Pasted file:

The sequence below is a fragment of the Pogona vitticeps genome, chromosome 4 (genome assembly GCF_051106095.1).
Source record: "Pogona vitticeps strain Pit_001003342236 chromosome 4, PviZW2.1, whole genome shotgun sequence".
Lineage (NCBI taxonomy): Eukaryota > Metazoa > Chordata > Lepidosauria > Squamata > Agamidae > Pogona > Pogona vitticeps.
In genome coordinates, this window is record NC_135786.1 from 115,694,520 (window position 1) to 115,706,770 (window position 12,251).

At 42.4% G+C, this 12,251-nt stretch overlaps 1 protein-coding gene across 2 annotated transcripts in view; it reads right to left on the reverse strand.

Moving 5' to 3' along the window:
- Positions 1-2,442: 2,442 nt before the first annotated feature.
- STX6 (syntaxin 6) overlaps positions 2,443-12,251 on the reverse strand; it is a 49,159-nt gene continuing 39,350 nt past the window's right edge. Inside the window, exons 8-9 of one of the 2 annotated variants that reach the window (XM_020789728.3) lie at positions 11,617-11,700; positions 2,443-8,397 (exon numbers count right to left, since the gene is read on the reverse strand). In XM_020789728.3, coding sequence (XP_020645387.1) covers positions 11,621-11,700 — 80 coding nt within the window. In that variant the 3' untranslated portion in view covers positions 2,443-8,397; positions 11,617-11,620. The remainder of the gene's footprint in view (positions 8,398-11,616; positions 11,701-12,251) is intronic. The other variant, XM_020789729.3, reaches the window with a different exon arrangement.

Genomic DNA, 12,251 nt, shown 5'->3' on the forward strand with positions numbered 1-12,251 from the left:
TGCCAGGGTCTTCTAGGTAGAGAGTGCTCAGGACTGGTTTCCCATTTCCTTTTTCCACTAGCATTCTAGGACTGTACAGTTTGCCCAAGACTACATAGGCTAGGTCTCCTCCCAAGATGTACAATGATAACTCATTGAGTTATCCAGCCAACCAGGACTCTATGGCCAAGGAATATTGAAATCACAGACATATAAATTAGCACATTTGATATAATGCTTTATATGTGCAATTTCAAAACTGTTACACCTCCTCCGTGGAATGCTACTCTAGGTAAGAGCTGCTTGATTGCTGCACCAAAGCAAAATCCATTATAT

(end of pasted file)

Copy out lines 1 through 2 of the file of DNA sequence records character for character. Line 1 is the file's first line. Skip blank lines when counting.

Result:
The sequence below is a fragment of the Pogona vitticeps genome, chromosome 4 (genome assembly GCF_051106095.1).
Source record: "Pogona vitticeps strain Pit_001003342236 chromosome 4, PviZW2.1, whole genome shotgun sequence".